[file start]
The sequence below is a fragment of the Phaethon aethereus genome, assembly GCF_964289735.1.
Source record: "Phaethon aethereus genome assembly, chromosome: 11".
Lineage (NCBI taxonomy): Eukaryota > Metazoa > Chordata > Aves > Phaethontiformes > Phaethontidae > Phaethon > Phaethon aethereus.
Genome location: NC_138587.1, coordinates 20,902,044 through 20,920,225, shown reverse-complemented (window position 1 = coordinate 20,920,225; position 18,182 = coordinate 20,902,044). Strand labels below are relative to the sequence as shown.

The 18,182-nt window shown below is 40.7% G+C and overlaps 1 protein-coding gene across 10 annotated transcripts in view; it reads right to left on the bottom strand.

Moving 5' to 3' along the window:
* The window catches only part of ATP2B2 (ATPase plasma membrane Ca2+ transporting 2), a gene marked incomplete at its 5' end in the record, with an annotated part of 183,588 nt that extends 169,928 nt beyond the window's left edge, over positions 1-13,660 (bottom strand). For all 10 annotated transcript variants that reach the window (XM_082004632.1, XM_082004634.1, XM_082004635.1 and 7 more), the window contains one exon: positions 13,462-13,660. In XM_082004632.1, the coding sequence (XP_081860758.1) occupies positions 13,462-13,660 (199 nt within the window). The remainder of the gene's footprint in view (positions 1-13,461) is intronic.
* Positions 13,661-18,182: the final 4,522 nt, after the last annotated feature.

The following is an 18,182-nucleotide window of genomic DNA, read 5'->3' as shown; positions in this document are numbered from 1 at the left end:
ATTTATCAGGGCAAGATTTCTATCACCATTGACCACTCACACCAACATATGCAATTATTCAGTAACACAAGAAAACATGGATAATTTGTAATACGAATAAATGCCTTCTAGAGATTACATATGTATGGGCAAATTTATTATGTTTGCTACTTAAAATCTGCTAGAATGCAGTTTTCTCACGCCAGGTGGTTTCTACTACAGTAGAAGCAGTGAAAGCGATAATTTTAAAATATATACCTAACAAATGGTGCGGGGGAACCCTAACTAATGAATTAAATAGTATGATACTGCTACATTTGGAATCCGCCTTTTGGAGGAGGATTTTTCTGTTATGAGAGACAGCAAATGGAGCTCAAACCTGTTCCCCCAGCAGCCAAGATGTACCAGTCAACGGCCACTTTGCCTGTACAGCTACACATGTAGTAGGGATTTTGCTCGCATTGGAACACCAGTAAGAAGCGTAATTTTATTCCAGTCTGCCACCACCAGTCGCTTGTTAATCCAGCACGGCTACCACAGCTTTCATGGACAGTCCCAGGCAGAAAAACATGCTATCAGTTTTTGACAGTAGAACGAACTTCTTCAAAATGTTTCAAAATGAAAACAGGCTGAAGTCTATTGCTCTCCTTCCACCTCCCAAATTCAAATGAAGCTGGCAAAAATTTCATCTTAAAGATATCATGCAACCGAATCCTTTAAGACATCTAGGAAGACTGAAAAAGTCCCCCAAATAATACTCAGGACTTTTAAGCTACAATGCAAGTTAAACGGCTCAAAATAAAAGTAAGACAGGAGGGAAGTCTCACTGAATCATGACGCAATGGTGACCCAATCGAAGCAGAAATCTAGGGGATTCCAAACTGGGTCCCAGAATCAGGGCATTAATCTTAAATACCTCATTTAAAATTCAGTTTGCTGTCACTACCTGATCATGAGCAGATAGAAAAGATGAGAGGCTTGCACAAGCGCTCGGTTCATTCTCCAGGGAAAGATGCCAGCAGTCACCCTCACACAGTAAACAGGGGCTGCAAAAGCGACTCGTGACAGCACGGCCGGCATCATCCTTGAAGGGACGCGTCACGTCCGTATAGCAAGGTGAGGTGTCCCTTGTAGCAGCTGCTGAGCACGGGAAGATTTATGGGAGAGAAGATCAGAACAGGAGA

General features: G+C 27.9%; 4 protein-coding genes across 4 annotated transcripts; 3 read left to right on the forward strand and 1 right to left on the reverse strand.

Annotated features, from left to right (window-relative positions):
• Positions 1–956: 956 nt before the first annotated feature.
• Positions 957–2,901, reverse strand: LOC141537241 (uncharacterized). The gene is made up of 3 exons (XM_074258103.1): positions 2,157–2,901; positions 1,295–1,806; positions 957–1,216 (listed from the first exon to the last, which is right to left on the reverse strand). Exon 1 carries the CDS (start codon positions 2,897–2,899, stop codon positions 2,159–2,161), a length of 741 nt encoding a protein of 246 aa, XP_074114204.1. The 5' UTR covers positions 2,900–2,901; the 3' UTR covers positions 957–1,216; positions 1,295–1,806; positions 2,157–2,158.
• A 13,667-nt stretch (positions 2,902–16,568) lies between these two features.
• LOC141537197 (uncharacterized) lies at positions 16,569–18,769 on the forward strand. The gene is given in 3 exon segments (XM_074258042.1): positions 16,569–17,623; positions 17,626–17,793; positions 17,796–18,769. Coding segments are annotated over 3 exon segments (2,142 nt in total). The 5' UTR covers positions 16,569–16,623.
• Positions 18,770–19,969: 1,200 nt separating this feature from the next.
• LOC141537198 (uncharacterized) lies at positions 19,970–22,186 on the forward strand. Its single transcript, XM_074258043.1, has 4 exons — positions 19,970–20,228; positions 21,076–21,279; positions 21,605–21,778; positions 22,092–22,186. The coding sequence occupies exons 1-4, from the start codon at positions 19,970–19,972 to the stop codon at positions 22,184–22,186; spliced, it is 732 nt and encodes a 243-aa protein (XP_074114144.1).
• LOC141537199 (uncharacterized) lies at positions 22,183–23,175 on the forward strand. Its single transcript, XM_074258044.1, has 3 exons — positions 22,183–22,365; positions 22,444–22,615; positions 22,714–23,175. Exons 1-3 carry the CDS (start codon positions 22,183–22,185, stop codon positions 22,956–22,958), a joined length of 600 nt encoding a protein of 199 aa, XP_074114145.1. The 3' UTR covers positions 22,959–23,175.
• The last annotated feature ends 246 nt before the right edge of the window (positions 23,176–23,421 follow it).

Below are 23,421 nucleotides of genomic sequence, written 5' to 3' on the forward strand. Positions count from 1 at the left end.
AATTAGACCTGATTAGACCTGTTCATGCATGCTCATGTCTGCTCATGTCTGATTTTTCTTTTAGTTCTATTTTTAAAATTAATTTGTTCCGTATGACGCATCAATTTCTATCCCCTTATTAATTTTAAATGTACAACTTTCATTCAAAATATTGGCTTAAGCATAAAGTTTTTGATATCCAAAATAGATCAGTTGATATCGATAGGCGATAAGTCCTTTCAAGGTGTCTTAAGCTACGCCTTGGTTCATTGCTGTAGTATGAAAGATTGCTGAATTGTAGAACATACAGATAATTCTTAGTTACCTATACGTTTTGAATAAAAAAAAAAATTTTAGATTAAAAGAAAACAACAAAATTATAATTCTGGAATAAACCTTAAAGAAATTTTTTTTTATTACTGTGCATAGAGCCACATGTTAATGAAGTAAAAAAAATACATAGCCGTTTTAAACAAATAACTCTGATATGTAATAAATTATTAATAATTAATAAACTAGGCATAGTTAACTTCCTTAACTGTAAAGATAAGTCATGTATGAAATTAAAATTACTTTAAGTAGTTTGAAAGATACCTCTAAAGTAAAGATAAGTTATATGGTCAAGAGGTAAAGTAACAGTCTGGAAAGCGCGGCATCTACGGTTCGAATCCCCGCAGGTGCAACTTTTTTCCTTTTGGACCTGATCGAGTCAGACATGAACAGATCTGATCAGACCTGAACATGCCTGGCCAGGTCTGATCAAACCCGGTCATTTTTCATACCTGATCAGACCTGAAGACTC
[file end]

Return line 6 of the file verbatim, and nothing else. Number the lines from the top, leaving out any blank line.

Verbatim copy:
Moving 5' to 3' along the window: